In 1984, [Supreme Court nominee John] Roberts twice wielded his wit to stop other White House staff members from writing letters for Mr. Reagan lauding Michael Jackson for charitable work.
"I recognize that I am something of a vox clamans in terris in this area, but enough is enough," he wrote in a memorandum in June 1984, using the approximate Latin for "voice crying in the wilderness." He added, "The Office of Presidential Correspondence is not yet an adjunct of Michael Jackson's P.R. firm."
Three months later, Mr. Roberts was batting away a new request. "I hate to sound like one of Mr. Jackson's records, constantly repeating the same refrain, but I recommend that we not approve this letter." He noted that a press report said that some young fans were turning from Mr. Jackson "in favor of a newcomer who goes by the name 'Prince.' "
Mr. Roberts asked, "Will he receive a presidential letter?"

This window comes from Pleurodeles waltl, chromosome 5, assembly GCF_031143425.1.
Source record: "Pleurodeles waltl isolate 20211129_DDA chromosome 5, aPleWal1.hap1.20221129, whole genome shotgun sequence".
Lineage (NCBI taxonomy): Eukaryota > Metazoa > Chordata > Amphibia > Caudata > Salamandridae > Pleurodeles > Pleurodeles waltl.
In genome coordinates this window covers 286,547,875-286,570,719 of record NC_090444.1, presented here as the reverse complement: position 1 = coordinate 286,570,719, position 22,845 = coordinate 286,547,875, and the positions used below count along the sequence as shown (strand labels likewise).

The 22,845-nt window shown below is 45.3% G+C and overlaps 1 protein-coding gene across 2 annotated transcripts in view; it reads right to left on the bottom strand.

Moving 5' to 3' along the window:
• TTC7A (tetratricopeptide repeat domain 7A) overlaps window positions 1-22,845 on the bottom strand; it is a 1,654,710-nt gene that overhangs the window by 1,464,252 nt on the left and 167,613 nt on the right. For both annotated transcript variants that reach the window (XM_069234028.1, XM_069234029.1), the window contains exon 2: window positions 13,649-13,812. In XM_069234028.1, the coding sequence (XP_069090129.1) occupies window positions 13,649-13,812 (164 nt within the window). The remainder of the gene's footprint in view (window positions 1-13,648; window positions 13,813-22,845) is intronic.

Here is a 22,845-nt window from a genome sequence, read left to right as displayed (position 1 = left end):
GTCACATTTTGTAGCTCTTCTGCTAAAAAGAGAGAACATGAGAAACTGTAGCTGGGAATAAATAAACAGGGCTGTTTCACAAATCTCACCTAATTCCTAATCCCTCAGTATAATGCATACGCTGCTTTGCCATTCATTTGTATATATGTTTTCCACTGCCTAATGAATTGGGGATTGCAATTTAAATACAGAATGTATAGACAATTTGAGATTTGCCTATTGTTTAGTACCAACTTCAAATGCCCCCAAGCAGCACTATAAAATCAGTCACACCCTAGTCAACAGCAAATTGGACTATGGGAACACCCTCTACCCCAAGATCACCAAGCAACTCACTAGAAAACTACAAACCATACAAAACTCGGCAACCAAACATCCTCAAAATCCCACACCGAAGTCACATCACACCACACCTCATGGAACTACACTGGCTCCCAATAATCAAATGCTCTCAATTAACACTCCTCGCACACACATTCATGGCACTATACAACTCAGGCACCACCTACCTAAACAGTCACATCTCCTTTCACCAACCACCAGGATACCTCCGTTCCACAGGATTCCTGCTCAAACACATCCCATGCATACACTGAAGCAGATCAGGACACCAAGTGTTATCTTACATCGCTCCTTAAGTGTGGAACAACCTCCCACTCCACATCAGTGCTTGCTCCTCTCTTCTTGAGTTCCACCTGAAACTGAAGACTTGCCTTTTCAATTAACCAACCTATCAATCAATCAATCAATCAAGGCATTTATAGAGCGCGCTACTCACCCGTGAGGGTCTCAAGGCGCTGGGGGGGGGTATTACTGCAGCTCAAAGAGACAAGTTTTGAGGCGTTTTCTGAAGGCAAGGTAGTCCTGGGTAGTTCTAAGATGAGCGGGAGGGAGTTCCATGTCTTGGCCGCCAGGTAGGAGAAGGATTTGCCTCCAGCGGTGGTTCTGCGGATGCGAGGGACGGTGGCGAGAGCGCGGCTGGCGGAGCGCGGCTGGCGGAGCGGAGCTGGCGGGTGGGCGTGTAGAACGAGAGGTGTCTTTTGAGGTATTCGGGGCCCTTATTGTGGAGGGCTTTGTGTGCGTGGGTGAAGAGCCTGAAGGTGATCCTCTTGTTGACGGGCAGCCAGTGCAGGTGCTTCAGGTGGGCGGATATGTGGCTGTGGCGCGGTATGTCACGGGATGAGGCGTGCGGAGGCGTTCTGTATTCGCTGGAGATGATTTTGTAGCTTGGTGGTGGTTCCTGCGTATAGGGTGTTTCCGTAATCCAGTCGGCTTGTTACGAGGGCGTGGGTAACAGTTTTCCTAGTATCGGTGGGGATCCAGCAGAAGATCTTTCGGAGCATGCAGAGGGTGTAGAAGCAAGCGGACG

1983 was pre-"Purple Rain," the time of "Little Red Corvette," "1999," "Delerious," and "Something in the Water (Does Not Compute)" ("Some people tell me I got great legs/Can't figure out why u make me beg"). Meanwhile, Jackson was at the peak of "Thriller" idolatry. Recognizing back in 1983 that Prince would overtake Michael Jackson — that's nicely prescient.
Nowadays, it's so obvious, Chris Rock gets a huge laugh saying:
"Remember back in the day when we all would argue who's better, Michael Jackson or Prince? Well, Prince won!"
Someday, maybe we'll be saying, remember back in the day when we all argued whether John Roberts would be as good as Sandra Day O'Connor? Well, Roberts won.